So there, to sum it up: I don't like extremes, while I enjoy simplistic lifestyle with a lot of imaginative play, and baking, and sewing, and reading.

Sometimes, I think Waldorf supporters look down on something just because many other people like it. In my opinion, it is just as bad as buying into something just because many other people like it.

Being yourself is standing up for what you enjoy whether the crowd likes it or shuns it.

New endeavor coming soon...
Raising Alice in Wonderland (DSD, 17), and in love with a Superman
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#6 of 74 Old 07-13-2007, 12:43 PM
 
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I too agree that you will have difficulty seperating out the various elements (school, anthro., individ. teachers), which is part and parcel of the difficulty. On a personal note, our family has spent several years (5+) "inside" the system, and now we are taking a step "outside", if you will. There have been good times, but as the children go through the grades I personally felt it became more challenging. What I had thought was education geared to individual needs is, in my own experience, geared rather to the mean, or class norms. If your child falls outside those pre-conceived norms (which I think are as rigid as those in other school systems, just not identified in the same way), there isn't any way to attend to the child, because there is only the "waldorf way" of teaching. I have seen bright kids be underwhelmed, and struggling kids just struggling along, being told they will "get it" leading to some level of frustration.
There is no denying the beautiful environment that can be created, but at some point some kids need to be themselves and respected, and met, where they are.
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#7 of 74 Old 07-13-2007, 03:07 PM - Thread Starter
 
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Originally Posted by muse View Post
This is a big question, that gets highly charged easily. You may get more info from the waldorf questioners thread.
I did look through the first maybe six pages of that thread. It was very insightful, but also very personal, and thus it became hard for me to get a good read on how generalized those issues were.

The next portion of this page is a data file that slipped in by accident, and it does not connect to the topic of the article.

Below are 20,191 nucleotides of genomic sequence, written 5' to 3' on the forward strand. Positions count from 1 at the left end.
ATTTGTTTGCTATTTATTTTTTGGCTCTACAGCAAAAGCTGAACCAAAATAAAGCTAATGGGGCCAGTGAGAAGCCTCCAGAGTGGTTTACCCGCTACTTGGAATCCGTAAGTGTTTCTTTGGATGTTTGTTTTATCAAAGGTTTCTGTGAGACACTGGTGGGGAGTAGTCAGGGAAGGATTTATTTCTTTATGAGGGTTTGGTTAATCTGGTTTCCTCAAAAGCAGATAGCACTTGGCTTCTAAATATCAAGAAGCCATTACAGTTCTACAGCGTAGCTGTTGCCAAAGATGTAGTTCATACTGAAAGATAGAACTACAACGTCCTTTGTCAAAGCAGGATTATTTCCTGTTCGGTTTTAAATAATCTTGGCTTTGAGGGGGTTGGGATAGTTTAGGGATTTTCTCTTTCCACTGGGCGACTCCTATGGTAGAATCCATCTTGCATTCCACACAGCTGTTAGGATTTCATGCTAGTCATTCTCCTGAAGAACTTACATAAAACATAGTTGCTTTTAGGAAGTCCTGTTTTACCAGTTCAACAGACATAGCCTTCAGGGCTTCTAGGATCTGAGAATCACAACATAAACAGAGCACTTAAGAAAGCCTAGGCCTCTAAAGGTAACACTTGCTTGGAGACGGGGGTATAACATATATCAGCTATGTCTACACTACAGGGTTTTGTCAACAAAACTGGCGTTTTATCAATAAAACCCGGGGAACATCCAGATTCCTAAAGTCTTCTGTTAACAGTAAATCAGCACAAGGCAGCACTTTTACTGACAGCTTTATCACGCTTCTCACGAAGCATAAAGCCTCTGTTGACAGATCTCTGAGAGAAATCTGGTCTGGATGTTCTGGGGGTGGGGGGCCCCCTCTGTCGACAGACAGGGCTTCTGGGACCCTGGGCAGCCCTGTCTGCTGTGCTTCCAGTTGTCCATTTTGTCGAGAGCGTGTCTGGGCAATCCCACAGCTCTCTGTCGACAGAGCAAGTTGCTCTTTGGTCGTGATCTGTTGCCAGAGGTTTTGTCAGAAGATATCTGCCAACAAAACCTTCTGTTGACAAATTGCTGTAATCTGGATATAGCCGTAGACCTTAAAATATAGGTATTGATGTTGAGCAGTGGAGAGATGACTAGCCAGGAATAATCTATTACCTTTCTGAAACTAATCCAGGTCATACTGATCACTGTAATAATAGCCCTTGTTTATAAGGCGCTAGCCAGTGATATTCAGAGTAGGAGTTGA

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Originally Posted by muse View Post
Briefly, my criticisms of waldorf are to do with it's eurocentrism and lack of multiculturalism.
That's more what I'm looking for! Thanks!

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Originally Posted by karne View Post
I too agree that you will have difficulty seperating out the various elements (school, anthro., individ. teachers), which is part and parcel of the difficulty.
I think this is exactly where I'm having a hard time! I'm not seeing any criticisms of the way it is practiced in people's homes, as opposed to in schools, which is how my wondering about the nature of the criticisms first began. So I'm asking not about the opposition that stems from individuals or institutions but rather from the concept itself, and specifically about its modern adaptations rather than the lesser-known Steiner philosophies.

Karne's example of it not necessarily suiting the learning styles of all children, the idea of it being Eurocentric, etc.

Thanks again, mamas, for offering your insights as I wrestle with this!
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#8 of 74 Old 07-13-2007, 03:15 PM
 
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HoneyTree...we're on the same wavelength. I just came to this forum to start this type of thread. I was actually going to ask Waldorf parents, specifically, what the downsides to Waldorf are/might be.

Oriole, I appreciate your reply and it is something to think about. I think like a lot of institutions, there is an "ideal" that people strive for, but that it's up to each family to find their place on the continuum - just like Attachment Parenting, actually.

Karne, I've been thinking about the issues you bring up as well. I haven't really found a clear answer to the question "How does Waldorf accomodate gifted students, or children with special needs?" The answer I've gotten is basically what you said: The program is so rich, everyone will find their niche.

All that being said, it sure is about a zillion times better than public school, IMO.

Ever-evolving mama to my beautiful Brynn, and my little dimple-face Noah .
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#9 of 74 Old 07-13-2007, 03:48 PM
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I think that there are so many facet's to the Waldorf education, that you would need to ask more specifically about things that concern you in my opinion. After all you can write books about this subject, heck people have written books about this subject!

In regards to what you have said Amy:
"Karne, I've been thinking about the issues you bring up as well. I haven't really found a clear answer to the question "How does Waldorf accomodate gifted students, or children with special needs?" The answer I've gotten is basically what you said: The program is so rich, everyone will find their niche."